A niche read at best.



It’s 1989, and in San Francisco, everyone’s attention is focused on the World Series, where the Oakland A’s and San Francisco Giants are meeting for the first time. However, another event of epic proportion is about to rock everyone’s world, literally.

Jake Milkovsky, a 13-year-old white boy, loves baseball, but the very unusual rock he recently discovered is taking up more of his interest. On his quest to identify it, he makes friends with an older girl, learns a lot about geology, and faces terror when a giant earthquake strikes the Bay Area. All of this should combine for a terrifically engaging story. Unfortunately, it’s a swing and a miss. While the author is clearly eager to share a passion for science with young readers, there is little here to compel interest from those not already science-obsessed. The narrative reads like a textbook masquerading as story. Dialogue has a nostalgic feel, and it constantly veers into unnatural science lessons. Further, the portrayal of diverse side characters leaves much to be desired. The Latinx cultural identity of Jake’s best friend, Tony Trejos, is reduced to one (incorrectly accented) utterance of “¡Que loco!”; Japanese-American science teacher Mr. Hierbayashi is called Mr. H because “none of the kids even tried to pronounce his name,” but “he didn’t seem to mind”; and when amateur geologist Melody, a white girl, merely suggests that Jake share his discovery with professional scientists, Jake throws a fit and she must apologize repeatedly for being “pushy.”

A niche read at best. (teacher’s guide) (Fiction. 9-13)

Pub Date: Oct. 1, 2018

ISBN: 978-1-943431-40-3

Page Count: 208

Publisher: Tumblehome Learning

Review Posted Online: Sept. 2, 2018

Kirkus Reviews Issue: Sept. 15, 2018

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Moving and poetic.

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A motherless boy is forced to abandon his domesticated fox when his father decides to join soldiers in an approaching war.

Twelve-year-old Peter found his loyal companion, Pax, as an orphaned kit while still grieving his own mother’s death. Peter’s difficult and often harsh father said he could keep the fox “for now” but five years later insists the boy leave Pax by the road when he takes Peter to his grandfather’s house, hundreds of miles away. Peter’s journey back to Pax and Pax’s steadfastness in waiting for Peter’s return result in a tale of survival, intrinsic connection, and redemption. The battles between warring humans in the unnamed conflict remain remote, but the oncoming wave of deaths is seen through Pax’s eyes as woodland creatures are blown up by mines. While Pax learns to negotiate the complications of surviving in the wild and relating to other foxes, Peter breaks his foot and must learn to trust a seemingly eccentric woman named Vola who battles her own ghosts of war. Alternating chapters from the perspectives of boy and fox are perfectly paced and complementary. Only Peter, Pax, Vola, and three of Pax’s fox companions are named, conferring a spare, fablelike quality. Every moment in the graceful, fluid narrative is believable. Klassen’s cover art has a sense of contained, powerful stillness. (Interior illustrations not seen.)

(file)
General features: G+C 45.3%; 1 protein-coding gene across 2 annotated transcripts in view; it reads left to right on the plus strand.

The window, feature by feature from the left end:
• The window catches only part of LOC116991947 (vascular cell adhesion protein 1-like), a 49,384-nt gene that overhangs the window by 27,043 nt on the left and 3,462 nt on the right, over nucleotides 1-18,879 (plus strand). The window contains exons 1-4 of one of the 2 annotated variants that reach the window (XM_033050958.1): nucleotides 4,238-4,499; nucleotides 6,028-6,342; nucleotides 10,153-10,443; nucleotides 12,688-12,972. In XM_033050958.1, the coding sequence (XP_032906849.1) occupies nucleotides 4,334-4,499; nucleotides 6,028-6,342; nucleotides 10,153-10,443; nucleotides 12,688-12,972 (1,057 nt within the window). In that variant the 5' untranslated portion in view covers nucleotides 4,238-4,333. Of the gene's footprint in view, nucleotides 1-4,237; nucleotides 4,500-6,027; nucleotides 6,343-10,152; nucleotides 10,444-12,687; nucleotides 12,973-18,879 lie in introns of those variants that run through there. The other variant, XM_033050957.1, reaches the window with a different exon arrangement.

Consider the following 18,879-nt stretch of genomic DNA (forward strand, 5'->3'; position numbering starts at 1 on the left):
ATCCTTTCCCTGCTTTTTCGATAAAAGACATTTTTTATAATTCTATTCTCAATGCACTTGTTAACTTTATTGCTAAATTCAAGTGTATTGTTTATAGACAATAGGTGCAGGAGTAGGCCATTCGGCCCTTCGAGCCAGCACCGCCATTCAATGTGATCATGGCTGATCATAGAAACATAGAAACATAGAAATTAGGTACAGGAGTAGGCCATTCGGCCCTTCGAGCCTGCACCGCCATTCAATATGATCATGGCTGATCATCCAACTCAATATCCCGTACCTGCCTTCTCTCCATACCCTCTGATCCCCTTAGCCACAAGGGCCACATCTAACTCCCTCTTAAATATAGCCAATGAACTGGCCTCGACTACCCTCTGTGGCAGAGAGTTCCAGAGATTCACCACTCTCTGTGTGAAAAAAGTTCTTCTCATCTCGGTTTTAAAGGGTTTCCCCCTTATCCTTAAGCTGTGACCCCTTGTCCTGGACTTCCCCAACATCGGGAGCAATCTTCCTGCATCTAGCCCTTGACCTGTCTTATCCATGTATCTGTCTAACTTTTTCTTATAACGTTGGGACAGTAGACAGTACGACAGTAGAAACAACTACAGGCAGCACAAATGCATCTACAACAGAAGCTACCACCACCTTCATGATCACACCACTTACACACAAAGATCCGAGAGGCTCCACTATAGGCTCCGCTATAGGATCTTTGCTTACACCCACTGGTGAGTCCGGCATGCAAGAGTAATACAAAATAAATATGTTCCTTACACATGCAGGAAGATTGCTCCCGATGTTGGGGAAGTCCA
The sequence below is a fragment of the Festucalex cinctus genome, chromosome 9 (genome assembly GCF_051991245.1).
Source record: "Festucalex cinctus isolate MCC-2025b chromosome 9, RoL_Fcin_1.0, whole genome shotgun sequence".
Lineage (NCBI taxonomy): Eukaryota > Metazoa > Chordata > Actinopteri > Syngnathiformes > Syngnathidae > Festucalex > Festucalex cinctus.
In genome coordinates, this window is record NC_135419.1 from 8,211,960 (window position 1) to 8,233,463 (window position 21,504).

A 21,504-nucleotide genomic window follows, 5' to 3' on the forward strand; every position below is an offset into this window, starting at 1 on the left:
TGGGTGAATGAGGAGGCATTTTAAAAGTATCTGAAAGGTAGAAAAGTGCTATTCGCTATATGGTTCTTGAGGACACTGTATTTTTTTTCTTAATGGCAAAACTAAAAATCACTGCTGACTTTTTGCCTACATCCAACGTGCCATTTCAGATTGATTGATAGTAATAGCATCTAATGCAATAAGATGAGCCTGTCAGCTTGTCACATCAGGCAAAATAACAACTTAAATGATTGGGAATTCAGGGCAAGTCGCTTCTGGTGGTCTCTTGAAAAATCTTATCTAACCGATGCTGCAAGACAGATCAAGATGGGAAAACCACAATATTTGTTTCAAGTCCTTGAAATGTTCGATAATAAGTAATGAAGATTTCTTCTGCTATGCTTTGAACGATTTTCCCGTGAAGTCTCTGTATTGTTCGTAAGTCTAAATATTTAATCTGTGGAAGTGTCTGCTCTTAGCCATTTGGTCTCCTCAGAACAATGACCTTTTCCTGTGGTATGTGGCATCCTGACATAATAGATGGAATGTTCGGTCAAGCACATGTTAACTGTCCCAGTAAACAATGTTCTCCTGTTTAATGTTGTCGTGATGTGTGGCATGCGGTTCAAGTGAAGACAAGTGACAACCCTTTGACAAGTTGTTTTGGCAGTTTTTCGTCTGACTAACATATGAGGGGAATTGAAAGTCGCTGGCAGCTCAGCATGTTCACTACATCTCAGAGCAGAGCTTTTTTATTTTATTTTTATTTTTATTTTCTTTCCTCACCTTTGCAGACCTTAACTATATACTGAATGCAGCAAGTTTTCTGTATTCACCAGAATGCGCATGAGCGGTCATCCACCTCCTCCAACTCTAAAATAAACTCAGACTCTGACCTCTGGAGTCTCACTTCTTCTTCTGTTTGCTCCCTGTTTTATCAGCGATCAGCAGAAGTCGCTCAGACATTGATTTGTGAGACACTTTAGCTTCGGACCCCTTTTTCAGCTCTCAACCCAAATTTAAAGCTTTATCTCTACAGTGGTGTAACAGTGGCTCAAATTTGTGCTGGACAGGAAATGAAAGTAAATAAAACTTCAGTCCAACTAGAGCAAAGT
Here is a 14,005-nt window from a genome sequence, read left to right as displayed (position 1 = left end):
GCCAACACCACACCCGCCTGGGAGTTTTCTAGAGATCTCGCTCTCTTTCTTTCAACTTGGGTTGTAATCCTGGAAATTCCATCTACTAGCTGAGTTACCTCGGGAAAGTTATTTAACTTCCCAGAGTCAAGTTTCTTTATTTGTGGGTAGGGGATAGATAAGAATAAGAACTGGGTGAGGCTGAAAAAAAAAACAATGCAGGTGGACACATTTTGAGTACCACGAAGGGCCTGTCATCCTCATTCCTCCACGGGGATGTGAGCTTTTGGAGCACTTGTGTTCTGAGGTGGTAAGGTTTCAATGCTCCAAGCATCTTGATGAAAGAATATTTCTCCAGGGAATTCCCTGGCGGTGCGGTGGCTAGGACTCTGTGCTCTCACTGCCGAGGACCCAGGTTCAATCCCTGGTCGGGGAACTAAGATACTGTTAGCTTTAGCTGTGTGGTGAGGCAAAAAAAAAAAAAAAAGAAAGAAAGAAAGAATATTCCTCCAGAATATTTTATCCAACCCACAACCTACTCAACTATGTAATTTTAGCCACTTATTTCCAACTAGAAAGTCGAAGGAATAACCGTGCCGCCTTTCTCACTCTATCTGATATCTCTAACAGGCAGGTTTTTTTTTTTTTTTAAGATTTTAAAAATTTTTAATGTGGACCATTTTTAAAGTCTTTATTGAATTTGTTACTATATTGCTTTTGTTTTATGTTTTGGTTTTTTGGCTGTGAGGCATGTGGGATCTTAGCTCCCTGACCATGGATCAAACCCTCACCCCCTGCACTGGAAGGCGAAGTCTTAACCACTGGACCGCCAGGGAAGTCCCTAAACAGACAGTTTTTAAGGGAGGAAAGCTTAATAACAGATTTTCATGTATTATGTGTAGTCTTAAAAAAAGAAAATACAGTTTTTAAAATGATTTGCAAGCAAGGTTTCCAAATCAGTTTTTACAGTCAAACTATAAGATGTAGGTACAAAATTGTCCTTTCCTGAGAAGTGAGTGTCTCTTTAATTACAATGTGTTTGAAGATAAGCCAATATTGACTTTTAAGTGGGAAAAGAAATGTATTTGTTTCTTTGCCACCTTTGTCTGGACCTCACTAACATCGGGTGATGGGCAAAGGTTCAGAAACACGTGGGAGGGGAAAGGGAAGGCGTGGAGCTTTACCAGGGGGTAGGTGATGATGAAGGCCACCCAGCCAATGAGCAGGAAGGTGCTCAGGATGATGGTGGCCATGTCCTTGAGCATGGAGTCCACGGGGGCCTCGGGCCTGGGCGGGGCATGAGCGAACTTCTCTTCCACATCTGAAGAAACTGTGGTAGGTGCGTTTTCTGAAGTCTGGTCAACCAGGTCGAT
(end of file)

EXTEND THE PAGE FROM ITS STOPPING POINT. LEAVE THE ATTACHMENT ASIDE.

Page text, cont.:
Moving and poetic. (Animal fantasy. 9-13)

Pub Date: Feb. 2, 2016

ISBN: 978-0-06-237701-2

Page Count: 304

Publisher: Balzer + Bray/HarperCollins

Review Posted Online: Oct. 19, 2015

Kirkus Reviews Issue: Nov. 1, 2015

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Ordinary kids in an extraordinary setting: still a recipe for bright achievements and belly laughs.


Rejoice! 25 years later, Wayside School is still in session, and the children in Mrs. Jewls’ 30th-floor classroom haven’t changed a bit.

The surreal yet oddly educational nature of their misadventures hasn’t either. There are out-and-out rib ticklers, such as a spelling lesson featuring made-up words and a determined class effort to collect 1 million nail clippings. Additionally, mean queen Kathy steps through a mirror that turns her weirdly nice and she discovers that she likes it, a four-way friendship survives a dumpster dive after lost homework, and Mrs. Jewls makes sure that a long-threatened “Ultimate Test” allows every student to show off a special talent. Episodic though the 30 new chapters are, there are continuing elements that bind them—even to previous outings, such as the note to an elusive teacher Calvin has been carrying since Sideways Stories From Wayside School (1978) and finally delivers. Add to that plenty of deadpan dialogue (“Arithmetic makes my brain numb,” complains Dameon. “That’s why they’re called ‘numb-ers,’ ” explains D.J.) and a wild storm from the titular cloud that shuffles the school’s contents “like a deck of cards,” and Sachar once again dishes up a confection as scrambled and delicious as lunch lady Miss Mush’s improvised “Rainbow Stew.” Diversity is primarily conveyed in the illustrations.

Ordinary kids in an extraordinary setting: still a recipe for bright achievements and belly laughs. (Fiction. 9-11)

Pub Date: March 3, 2020

ISBN: 978-0-06-296538-7

Page Count: 192

Publisher: Harper/HarperCollins

Review Posted Online: Sept. 29, 2019

Kirkus Reviews Issue: Nov. 1, 2019

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